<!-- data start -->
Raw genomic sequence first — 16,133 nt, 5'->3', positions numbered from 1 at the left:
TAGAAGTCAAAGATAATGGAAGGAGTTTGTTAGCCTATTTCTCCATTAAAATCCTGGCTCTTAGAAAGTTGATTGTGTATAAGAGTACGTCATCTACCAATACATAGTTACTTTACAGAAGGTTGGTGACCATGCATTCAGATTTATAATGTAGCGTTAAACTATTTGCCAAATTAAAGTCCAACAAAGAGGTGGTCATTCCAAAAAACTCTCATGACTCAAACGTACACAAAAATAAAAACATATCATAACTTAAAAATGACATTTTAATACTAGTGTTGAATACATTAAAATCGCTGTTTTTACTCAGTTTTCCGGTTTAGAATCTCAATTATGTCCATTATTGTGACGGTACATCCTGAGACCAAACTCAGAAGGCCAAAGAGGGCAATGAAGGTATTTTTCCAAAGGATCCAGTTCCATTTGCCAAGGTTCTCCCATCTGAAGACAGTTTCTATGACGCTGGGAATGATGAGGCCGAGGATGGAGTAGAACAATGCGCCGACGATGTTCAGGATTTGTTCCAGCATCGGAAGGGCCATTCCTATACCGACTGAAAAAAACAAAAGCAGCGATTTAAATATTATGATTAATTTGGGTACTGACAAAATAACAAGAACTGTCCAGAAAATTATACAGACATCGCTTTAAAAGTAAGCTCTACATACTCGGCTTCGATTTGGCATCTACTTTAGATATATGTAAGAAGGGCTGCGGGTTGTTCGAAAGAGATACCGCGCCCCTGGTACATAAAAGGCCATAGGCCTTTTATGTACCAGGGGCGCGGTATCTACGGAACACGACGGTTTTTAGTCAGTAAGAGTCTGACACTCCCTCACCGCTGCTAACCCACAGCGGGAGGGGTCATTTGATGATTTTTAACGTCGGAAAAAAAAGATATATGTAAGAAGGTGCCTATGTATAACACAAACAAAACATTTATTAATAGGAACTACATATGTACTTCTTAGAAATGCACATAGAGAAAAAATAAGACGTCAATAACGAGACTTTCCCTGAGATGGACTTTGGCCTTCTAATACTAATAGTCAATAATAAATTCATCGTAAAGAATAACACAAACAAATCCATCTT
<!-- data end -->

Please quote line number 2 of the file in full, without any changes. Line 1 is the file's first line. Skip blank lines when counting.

TAGAAGTCAAAGATAATGGAAGGAGTTTGTTAGCCTATTTCTCCATTAAAATCCTGGCTCTTAGAAAGTTGATTGTGTATAAGAGTACGTCATCTACCAATACATAGTTACTTTACAGAAGGTTGGTGACCATGCATTCAGATTTATAATGTAGCGTTAAACTATTTGCCAAATTAAAGTCCAACAAAGAGGTGGTCATTCCAAAAAACTCTCATGACTCAAACGTACACAAAAATAAAAACATATCATAACTTAAAAATGACATTTTAATACTAGTGTTGAATACATTAAAATCGCTGTTTTTACTCAGTTTTCCGGTTTAGAATCTCAATTATGTCCATTATTGTGACGGTACATCCTGAGACCAAACTCAGAAGGCCAAAGAGGGCAATGAAGGTATTTTTCCAAAGGATCCAGTTCCATTTGCCAAGGTTCTCCCATCTGAAGACAGTTTCTATGACGCTGGGAATGATGAGGCCGAGGATGGAGTAGAACAATGCGCCGACGATGTTCAGGATTTGTTCCAGCATCGGAAGGGCCATTCCTATACCGACTGAAAAAAACAAAAGCAGCGATTTAAATATTATGATTAATTTGGGTACTGACAAAATAACAAGAACTGTCCAGAAAATTATACAGACATCGCTTTAAAAGTAAGCTCTACATACTCGGCTTCGATTTGGCATCTACTTTAGATATATGTAAGAAGGGCTGCGGGTTGTTCGAAAGAGATACCGCGCCCCTGGTACATAAAAGGCCATAGGCCTTTTATGTACCAGGGGCGCGGTATCTACGGAACACGACGGTTTTTAGTCAGTAAGAGTCTGACACTCCCTCACCGCTGCTAACCCACAGCGGGAGGGGTCATTTGATGATTTTTAACGTCGGAAAAAAAAGATATATGTAAGAAGGTGCCTATGTATAACACAAACAAAACATTTATTAATAGGAACTACATATGTACTTCTTAGAAATGCACATAGAGAAAAAATAAGACGTCAATAACGAGACTTTCCCTGAGATGGACTTTGGCCTTCTAATACTAATAGTCAATAATAAATTCATCGTAAAGAATAACACAAACAAATCCATCTT